Hal Steinbrenner on Manny Machado's 'Johnny Hustle' comments: 'That ain't going to sell'

The New York Yankees' Aaron Judge, left, talks with former Orioles third baseman Manny Machado during the eighth inning of a game at Yankee Stadium, Sunday, Sept. 17, 2017, in New York.

ATLANTA — Flush with cash, the New York Yankees might take a run at Manny Machado.

But first, the former Orioles infielder would have some explaining to do.


Arriving in Atlanta for two days of owners meetings at a hotel next to the Braves' SunTrust Park, Hal Steinbrenner discussed the state of a team that has one of baseball's most dynamic young rosters but came up short in the playoffs the last two seasons.

The Yankees owner has plenty of money to spend after coming in under the luxury tax threshold last season for the first time since the penalty took effect in 2003. While the top priority is starting pitching, New York is also mentioned as a contender for one of the winter's biggest free-agent prizes.


Machado is a dynamic player but comes with plenty of baggage, including the reputation as a dirty player and his admission that he's “not the type of player that's going to be Johnny Hustle” after he jogged out a groundball during the National League Championship Series.

“Certainly, those comments are troubling,” Steinbrenner said during a meeting with a small group of reporters in the hotel lobby. He quickly added that it would be the job of general manager Brian Cashman to determine whether the comments would disqualify the Yankees from pursuing such a player.

New York needs a shortstop for at least the first half of 2019 after Didi Gregorius blew out his throwing elbow in Game 2 of the AL Division series, leading to Tommy John reconstructive surgery.

“If we're interested in any player, we sit down with them face to face with their agent and ask them, ‘Where did this come from? What context was around the entire interview? What point were you trying to make? How do you justify it?’ ” Steinbrenner said. “Because that ain't going to sell where we play baseball.”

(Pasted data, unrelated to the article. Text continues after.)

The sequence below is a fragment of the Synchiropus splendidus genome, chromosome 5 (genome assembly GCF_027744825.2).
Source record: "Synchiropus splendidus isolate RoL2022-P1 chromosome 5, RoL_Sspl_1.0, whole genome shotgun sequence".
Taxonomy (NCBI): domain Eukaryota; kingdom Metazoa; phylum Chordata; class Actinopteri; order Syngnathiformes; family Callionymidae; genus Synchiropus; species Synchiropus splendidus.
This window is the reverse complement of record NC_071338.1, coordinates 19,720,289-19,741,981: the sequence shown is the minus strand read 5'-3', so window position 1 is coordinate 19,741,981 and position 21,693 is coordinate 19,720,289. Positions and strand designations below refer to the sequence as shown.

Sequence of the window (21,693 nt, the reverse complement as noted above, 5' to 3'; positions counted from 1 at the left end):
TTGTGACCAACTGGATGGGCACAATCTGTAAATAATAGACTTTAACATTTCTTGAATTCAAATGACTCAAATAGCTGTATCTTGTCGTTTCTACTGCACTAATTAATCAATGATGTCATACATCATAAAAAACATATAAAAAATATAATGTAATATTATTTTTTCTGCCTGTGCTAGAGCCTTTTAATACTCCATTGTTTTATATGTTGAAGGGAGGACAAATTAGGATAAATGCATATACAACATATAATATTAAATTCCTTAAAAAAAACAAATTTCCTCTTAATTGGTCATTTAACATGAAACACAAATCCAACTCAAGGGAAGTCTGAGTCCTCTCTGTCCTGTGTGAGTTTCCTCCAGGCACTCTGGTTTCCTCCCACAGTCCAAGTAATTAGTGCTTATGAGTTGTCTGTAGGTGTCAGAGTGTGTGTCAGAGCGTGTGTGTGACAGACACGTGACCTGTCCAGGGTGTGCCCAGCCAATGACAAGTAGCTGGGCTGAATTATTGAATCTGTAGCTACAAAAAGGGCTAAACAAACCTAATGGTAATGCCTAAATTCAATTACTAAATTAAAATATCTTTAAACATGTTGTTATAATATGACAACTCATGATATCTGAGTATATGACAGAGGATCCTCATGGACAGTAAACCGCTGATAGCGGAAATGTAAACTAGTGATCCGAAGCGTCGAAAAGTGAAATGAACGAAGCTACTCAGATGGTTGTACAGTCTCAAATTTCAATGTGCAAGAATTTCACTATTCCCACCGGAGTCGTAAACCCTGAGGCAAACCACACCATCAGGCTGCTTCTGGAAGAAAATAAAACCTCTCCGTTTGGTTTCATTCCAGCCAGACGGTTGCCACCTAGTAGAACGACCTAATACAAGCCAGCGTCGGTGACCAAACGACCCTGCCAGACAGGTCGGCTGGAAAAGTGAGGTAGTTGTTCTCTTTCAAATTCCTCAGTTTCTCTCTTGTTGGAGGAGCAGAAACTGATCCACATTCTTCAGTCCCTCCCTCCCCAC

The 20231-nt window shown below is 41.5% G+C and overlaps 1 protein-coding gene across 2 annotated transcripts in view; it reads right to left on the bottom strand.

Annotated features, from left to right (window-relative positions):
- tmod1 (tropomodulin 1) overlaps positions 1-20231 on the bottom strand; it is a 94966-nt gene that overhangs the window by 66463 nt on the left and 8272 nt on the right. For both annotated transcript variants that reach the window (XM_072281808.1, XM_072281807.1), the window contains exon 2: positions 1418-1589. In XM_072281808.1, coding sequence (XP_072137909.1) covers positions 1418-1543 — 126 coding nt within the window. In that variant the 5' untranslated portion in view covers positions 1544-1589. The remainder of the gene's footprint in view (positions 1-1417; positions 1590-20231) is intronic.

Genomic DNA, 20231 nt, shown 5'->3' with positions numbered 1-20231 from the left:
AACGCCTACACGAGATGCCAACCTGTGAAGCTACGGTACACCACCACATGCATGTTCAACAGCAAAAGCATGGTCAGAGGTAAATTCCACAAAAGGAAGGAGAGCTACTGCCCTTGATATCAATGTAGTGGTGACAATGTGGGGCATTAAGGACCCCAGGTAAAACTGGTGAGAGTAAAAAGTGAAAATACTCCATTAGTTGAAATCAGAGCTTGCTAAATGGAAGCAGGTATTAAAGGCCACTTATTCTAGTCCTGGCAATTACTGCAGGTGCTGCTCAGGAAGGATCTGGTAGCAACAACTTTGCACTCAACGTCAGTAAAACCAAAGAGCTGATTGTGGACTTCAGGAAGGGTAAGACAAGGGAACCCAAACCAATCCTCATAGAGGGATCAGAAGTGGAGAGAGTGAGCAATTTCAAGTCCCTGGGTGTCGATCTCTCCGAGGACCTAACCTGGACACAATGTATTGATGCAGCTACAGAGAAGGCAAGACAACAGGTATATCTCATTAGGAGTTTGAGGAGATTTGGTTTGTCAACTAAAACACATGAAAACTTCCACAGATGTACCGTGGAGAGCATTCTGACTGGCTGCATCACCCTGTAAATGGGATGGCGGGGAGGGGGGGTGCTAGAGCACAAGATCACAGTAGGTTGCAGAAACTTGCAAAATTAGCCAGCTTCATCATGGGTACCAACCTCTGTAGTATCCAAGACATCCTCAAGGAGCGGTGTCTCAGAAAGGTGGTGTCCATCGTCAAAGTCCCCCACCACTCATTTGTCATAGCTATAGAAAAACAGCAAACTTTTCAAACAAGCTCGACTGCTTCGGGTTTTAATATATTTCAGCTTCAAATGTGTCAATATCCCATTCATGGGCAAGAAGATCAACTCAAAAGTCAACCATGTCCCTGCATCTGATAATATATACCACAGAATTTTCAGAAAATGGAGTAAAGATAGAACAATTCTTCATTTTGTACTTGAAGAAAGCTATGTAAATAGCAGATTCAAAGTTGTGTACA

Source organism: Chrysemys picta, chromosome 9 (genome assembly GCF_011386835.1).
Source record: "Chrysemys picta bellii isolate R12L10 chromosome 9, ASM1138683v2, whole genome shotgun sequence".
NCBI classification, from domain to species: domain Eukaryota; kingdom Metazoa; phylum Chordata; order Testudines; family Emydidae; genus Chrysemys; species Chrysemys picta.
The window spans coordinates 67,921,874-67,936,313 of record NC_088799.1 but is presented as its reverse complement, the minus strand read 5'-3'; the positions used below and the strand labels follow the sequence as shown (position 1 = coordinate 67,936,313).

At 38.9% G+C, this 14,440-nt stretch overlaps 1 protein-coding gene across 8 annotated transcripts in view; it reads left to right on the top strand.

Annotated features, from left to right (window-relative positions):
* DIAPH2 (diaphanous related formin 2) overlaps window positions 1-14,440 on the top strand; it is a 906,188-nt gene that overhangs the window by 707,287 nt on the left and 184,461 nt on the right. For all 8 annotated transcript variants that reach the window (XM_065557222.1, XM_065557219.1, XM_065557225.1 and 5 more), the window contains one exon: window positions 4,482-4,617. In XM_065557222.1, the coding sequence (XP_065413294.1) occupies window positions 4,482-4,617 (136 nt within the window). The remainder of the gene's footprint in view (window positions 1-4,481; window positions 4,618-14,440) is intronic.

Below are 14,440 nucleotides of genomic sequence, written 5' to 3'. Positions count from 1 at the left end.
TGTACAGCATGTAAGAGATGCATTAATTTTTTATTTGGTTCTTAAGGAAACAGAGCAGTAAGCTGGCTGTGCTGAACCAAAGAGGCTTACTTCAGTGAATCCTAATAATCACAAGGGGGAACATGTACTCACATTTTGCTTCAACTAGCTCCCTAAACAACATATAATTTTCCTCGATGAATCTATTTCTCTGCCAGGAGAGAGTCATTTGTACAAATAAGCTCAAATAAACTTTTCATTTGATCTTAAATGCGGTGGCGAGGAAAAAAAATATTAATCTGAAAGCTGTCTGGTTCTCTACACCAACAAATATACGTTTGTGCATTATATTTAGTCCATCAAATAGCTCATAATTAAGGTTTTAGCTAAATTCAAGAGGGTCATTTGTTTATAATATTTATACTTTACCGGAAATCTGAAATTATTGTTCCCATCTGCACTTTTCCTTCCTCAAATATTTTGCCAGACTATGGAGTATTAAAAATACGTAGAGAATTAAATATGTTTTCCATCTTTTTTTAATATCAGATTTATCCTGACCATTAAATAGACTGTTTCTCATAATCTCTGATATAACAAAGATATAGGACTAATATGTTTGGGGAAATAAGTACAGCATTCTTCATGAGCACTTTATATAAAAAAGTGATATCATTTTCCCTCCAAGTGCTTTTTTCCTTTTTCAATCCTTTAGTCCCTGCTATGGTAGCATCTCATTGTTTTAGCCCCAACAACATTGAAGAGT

Steinbrenner also insisted many players with troubling reputations do just fine in New York.

“We have a great clubhouse,” the owner said. “They just don't put up with a lot of nonsense from players, whether it's a rookie just coming up or new players — even if they're veterans — coming in. That's a problem I'm less worried about. But makeup is a big part of what we look at. It's not just analytics.”

Machado doesn't seem to be a priority. Mimicking Cashman's recent comments at the general manager meetings in California, Steinbrenner said the shaky starting pitching must be addressed.

In a 3-1 loss to the Red Sox in the ALDS, Masahiro Tanaka was the only starter to last five innings. J.A. Happ, Luis Severino and CC Sabathia each took a loss after combining to give up 14 earned runs in eight innings, an ERA of 15.75.


“We have to add pieces,” Steinbrenner said. “Our starting pitching struggled in October. That was obvious. Tanaka was the only one who had good start in the Division Series, so we've got work to do.”

Steinbrenner didn't rule out another huge contract. The Yankees already have Giancarlo Stanton , who is guaranteed $270 million over the next decade unless he opts out of the deal following the 2020 season. Machado is likely to seek an even bigger deal.

“Who is the person? How old are they? What are their abilities? What is their injury history? Do we really need that particular position?” Steinbrenner said, describing how he would approach another megadeal. “I'm not against looking. We will leave no stone unturned.”

In the end, the mantra is simple.

World Series or Bust — especially after the rival Red Sox claimed the World Series championship.

“Look, our goal is to win the world championship, so it's going to hurt me no matter who it is,” he said. “But clearly, having our biggest rival do it hurts more. Absolutely.”